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A world in which on-demand air taxi services permeate the skies above has moved one step closer, as German aviation startup Lilium has announced it has now completed the first flight tests of its electric-powered vertical takeoff and landing (VTOL) jet.
The prototype two-seater Lilium Jet carried out a number of maneuvers in the skies over Germany, and the company now says that it’s working on a bigger five-seat version of the vehicle that it’s touting for use for airborne ride-sharing and on-demand taxi services.
Founded in 2014, Lilium — up until today known as Lilium Aviation — announced a $10.7 million funding round from Skype cofounder Niklas Zennström’s Atomico a few months back, underpinned by a promise to create a world “in which everyone can fly anywhere, anytime.” A central facet of its pitch is that the vehicle takes off and lands vertically — expensive and space-consuming runways aren’t needed — which positions the Lilium Jet as the perfect machine for city-based air transport.
But for its maiden test-flights, runways were of course required.
The jet is capable of both VTOL and jet-powered flight, using its wings for lift, like an airplane, which Lilium says means it uses around 90 percent less energy than a drone-style aircraft. At takeoff, the jet’s flaps are positioned downwards to achieve vertical lift, and then once in the air the flaps shift into a horizontal position to gain forward thrust.
The company also says that the electric vehicle can travel 300 km, with a maximum cruising speed of 300 km/h, and its in-flight power consumption per km would be “comparable to an electric car,” according to a company statement.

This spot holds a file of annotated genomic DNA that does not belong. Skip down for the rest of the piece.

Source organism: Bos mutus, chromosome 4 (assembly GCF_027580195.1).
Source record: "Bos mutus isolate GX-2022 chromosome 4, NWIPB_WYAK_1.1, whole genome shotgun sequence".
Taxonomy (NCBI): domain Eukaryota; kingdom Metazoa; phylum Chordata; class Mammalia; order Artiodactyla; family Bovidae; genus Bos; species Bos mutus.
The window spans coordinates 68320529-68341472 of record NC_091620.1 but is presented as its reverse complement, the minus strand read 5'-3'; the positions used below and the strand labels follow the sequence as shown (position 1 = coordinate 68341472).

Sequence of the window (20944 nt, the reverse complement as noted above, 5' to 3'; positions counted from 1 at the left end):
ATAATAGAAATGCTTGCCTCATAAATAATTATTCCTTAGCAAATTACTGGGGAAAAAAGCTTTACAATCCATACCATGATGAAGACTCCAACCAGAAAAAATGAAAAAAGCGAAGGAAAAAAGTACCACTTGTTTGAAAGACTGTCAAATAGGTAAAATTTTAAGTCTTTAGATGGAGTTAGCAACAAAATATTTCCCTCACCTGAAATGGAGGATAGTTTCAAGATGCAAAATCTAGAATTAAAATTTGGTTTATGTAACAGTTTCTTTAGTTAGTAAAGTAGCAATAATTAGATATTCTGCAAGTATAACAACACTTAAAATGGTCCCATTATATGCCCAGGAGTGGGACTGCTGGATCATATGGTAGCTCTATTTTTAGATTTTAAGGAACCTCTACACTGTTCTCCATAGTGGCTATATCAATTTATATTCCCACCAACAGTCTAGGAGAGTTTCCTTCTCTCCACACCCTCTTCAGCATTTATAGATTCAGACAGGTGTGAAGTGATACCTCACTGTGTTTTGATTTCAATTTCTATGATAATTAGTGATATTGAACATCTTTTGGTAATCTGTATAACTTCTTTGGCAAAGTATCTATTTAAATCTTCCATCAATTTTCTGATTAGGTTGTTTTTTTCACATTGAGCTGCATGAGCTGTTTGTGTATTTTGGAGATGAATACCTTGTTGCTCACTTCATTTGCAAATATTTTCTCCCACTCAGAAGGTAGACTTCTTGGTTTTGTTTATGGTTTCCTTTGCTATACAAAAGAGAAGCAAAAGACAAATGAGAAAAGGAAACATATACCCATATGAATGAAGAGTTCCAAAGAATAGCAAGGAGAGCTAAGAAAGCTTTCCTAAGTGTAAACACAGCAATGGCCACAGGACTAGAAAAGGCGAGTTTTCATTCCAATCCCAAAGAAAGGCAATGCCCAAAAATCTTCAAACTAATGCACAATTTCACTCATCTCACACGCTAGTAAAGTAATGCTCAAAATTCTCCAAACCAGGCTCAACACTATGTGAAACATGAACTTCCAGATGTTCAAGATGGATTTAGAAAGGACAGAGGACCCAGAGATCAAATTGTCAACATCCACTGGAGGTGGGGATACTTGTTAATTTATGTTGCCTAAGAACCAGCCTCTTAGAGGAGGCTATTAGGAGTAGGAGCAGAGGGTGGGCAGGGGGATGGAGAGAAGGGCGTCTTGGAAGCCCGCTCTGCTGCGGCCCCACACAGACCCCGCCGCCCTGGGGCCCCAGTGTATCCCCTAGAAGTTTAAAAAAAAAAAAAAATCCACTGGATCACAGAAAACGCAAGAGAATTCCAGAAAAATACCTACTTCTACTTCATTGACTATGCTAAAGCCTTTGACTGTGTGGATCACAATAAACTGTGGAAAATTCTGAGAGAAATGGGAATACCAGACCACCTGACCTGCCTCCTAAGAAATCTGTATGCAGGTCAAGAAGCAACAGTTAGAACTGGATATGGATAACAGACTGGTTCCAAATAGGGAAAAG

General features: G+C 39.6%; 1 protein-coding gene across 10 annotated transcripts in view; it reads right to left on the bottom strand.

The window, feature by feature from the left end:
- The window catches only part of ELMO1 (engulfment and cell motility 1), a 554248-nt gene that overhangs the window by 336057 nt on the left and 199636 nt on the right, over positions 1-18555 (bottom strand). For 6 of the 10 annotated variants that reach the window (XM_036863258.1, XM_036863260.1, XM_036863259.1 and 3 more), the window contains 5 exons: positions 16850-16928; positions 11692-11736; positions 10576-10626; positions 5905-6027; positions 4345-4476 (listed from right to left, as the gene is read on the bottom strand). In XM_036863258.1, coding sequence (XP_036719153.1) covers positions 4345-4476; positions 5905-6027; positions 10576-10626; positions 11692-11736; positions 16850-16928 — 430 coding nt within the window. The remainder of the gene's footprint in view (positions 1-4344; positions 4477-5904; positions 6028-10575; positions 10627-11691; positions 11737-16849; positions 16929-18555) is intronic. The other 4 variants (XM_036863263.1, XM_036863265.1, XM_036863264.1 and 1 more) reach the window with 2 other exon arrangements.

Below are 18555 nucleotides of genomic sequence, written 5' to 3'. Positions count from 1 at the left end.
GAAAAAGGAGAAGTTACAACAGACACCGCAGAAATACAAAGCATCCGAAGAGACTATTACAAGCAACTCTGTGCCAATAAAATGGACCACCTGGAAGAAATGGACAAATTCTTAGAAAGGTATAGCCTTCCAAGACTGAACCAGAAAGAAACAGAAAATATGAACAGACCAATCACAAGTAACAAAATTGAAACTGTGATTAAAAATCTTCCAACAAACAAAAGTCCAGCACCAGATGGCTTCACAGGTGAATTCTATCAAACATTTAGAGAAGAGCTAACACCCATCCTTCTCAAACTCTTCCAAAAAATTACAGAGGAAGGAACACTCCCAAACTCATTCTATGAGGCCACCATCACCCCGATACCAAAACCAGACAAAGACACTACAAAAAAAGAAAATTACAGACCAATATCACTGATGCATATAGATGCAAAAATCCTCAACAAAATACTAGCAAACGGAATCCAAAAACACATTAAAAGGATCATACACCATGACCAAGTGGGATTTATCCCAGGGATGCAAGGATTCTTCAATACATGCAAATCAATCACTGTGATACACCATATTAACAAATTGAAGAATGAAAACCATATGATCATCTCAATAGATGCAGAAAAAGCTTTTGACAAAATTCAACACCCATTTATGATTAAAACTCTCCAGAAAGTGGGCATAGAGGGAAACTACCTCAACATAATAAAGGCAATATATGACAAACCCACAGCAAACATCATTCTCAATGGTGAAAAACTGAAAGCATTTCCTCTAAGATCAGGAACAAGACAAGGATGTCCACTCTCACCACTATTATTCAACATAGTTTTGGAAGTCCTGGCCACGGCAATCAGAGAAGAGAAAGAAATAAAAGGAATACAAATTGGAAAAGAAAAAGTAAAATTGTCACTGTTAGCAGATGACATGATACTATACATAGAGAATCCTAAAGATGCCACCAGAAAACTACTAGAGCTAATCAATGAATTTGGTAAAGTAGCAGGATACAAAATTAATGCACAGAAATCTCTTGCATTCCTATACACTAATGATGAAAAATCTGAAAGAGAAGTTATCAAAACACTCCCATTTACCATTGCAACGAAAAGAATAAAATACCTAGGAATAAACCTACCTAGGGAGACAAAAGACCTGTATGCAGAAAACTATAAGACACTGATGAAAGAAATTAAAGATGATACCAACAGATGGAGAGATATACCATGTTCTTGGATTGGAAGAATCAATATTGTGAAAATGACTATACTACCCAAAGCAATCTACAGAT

“Seeing the Lilium Jet take to the sky and performing sophisticated maneuvers with apparent ease is testament to the skill and perseverance of our amazing team,” said Lilium cofounder and CEO Daniel Wiegand. “We have solved some of the toughest engineering challenges in aviation to get to this point. The successful test flight program shows that our groundbreaking technical design works exactly as we envisioned. We can now turn our focus to designing the five-seater production aircraft.”
Is it a bird? Is it a plane? No, it’s a taxi
The Lilium Jet prototype was controlled remotely for the test flight; however, the longer-term vision is to offer a piloted five-seater jet to the public, and much of the technology has been built with that scenario in mind. For instance, Lilium has designed a “Flight Envelope Protection System” that prevents the pilot from performing maneuvers that would “take the aircraft beyond safe flight parameters,” according to a spokesperson for the company.
The legislation and infrastructure required to realize Lilium’s vision of an Uber-style on-demand air taxi service could prove a major obstacle, of course. While the Lilium Jet requires just a small space to take off and land, it’s difficult to envisage a time in the immediate future where cities open their skies to hundreds of these flying machines. But Lilium reckons that cities will evolve to accommodate to the burgeoning personal flying transport industry, in much the same way as some conurbations have adapted to cater to Uber or electric cars.